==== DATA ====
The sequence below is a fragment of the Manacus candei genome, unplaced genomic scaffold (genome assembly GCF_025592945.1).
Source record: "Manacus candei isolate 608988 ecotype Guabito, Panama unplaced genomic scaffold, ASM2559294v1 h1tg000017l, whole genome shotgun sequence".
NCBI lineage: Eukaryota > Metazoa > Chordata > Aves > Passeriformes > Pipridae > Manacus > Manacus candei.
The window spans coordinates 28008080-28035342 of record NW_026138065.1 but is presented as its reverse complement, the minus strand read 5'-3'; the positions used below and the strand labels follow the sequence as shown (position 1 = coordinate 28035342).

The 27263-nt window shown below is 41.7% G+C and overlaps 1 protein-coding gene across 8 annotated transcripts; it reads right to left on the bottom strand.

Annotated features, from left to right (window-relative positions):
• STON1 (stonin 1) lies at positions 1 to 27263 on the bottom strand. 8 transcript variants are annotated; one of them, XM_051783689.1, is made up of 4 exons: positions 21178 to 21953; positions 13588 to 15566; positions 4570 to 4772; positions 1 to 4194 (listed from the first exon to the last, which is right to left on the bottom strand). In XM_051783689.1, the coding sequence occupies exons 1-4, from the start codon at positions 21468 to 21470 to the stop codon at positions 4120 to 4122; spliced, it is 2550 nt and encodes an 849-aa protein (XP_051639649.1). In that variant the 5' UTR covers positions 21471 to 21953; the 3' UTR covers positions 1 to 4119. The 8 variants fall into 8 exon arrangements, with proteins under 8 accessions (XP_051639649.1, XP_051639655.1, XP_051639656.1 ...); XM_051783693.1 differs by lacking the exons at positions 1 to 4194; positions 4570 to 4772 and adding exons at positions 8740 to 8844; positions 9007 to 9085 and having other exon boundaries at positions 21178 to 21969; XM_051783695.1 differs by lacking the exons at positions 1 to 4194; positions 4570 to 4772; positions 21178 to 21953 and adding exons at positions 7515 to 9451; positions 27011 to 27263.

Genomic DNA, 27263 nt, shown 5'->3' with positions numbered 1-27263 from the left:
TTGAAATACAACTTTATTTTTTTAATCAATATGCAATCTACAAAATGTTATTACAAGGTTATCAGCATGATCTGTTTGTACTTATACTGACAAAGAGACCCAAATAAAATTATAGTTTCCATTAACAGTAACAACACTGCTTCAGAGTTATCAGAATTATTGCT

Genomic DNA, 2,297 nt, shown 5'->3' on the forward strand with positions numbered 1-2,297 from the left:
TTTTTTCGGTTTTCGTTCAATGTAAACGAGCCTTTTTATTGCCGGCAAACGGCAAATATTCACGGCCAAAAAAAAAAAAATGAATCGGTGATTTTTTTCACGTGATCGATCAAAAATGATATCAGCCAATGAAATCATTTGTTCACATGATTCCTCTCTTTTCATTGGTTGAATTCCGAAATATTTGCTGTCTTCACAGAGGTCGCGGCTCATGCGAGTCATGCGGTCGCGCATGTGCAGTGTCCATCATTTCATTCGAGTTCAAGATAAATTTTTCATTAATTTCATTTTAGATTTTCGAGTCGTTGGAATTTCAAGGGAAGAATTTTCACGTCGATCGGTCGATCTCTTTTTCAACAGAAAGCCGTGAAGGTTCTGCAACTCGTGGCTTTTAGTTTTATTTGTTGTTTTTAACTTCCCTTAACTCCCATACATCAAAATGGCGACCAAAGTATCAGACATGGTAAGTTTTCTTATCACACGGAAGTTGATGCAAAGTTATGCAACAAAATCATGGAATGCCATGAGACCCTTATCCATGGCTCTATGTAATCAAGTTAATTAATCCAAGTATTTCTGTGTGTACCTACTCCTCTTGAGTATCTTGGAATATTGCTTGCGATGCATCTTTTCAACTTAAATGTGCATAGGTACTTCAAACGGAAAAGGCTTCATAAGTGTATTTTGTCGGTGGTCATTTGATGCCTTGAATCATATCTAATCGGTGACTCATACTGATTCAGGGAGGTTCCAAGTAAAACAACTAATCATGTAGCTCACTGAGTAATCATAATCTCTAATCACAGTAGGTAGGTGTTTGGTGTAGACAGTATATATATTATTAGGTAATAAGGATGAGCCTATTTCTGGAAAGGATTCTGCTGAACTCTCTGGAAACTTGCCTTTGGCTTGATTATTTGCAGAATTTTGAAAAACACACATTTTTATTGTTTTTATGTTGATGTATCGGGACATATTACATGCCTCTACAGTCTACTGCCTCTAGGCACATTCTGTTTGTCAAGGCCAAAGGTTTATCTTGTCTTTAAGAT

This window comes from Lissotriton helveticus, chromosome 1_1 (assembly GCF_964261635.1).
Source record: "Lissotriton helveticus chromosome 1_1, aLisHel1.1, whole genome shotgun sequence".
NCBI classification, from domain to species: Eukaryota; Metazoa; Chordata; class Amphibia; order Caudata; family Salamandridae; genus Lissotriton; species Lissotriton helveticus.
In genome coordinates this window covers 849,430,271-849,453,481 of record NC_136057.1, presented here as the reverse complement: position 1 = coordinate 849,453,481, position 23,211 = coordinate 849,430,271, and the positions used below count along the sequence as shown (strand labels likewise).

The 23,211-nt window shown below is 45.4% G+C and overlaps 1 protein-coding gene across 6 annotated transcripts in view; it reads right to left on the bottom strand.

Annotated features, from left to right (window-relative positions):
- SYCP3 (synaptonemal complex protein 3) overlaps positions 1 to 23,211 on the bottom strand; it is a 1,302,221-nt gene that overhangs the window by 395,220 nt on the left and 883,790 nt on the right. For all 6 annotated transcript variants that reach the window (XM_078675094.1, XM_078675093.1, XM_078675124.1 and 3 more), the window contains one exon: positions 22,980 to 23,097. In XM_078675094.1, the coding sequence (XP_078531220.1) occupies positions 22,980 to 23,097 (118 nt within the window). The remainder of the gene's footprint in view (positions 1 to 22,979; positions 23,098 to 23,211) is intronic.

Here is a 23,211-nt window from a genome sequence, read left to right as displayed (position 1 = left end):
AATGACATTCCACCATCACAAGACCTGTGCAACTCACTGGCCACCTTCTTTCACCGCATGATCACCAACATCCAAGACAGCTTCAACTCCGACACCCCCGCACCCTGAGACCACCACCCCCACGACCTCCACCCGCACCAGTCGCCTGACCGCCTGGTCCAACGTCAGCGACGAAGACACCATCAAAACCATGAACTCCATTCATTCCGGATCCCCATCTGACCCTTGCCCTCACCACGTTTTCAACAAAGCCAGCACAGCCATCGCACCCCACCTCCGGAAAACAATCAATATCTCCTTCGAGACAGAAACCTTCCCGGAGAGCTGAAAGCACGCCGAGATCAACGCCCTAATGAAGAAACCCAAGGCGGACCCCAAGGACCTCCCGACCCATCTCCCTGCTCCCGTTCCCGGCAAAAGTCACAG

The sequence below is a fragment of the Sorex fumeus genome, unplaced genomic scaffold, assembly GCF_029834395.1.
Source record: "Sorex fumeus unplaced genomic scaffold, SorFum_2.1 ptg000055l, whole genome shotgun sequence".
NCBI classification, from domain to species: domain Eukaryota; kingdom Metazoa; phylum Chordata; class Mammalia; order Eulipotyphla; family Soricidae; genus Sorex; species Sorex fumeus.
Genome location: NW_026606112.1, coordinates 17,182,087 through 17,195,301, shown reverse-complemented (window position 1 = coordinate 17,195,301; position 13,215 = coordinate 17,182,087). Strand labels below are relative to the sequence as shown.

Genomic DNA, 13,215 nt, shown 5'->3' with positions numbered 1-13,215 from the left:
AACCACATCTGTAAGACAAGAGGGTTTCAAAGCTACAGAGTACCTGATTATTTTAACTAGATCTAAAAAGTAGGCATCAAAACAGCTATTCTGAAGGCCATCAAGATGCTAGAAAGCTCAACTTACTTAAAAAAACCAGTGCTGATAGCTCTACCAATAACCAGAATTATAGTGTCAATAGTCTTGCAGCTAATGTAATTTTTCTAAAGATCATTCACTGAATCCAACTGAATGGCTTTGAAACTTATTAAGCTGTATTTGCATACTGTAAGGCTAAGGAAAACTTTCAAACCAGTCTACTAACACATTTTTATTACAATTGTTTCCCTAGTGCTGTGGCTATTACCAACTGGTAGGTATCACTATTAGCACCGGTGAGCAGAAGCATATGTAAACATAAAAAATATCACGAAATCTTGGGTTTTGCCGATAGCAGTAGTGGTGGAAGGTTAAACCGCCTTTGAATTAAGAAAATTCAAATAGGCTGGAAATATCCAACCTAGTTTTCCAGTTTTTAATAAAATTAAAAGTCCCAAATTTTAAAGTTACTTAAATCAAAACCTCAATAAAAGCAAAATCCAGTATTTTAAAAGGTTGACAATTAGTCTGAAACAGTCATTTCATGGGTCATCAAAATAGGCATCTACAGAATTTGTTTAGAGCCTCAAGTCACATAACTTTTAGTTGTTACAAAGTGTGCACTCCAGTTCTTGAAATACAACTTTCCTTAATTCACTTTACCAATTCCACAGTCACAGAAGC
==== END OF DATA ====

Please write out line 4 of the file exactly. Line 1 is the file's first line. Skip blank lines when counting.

The window spans coordinates 28008080-28035342 of record NW_026138065.1 but is presented as its reverse complement, the minus strand read 5'-3'; the positions used below and the strand labels follow the sequence as shown (position 1 = coordinate 28035342).